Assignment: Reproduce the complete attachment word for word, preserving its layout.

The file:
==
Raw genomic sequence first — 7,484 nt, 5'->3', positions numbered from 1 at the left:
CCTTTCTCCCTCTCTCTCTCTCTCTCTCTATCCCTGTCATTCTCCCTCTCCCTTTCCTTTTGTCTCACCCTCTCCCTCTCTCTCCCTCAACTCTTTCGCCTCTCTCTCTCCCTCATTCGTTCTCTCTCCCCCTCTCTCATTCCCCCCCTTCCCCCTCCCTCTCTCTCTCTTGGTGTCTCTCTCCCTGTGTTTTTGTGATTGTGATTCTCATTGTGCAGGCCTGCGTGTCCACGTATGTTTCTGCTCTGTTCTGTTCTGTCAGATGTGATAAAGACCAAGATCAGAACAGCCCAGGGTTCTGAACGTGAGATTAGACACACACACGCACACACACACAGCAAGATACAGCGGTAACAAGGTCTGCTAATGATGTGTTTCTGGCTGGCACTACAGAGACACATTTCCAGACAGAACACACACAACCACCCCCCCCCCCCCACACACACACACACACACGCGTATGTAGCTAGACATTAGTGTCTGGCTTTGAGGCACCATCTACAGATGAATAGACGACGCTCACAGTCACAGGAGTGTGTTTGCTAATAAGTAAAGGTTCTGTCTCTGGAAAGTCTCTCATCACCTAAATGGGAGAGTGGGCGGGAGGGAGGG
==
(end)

Raw genomic sequence first — 7,484 nt, 5'->3', positions numbered from 1 at the left:
CCTTTCTCCCTCTCTCTCTCTCTCTCTCTATCCCTGTCATTCTCCCTCTCCCTTTCCTTTTGTCTCACCCTCTCCCTCTCTCTCCCTCAACTCTTTCGCCTCTCTCTCTCCCTCATTCGTTCTCTCTCCCCCTCTCTCATTCCCCCCCTTCCCCCTCCCTCTCTCTCTCTTGGTGTCTCTCTCCCTGTGTTTTTGTGATTGTGATTCTCATTGTGCAGGCCTGCGTGTCCACGTATGTTTCTGCTCTGTTCTGTTCTGTCAGATGTGATAAAGACCAAGATCAGAACAGCCCAGGGTTCTGAACGTGAGATTAGACACACACACGCACACACACACAGCAAGATACAGCGGTAACAAGGTCTGCTAATGATGTGTTTCTGGCTGGCACTACAGAGACACATTTCCAGACAGAACACACACAACCACCCCCCCCCCCCCACACACACACACACACACGCGTATGTAGCTAGACATTAGTGTCTGGCTTTGAGGCACCATCTACAGATGAATAGACGACGCTCACAGTCACAGGAGTGTGTTTGCTAATAAGTAAAGGTTCTGTCTCTGGAAAGTCTCTCATCACCTAAATGGGAGAGTGGGCGGGAGGGAGGG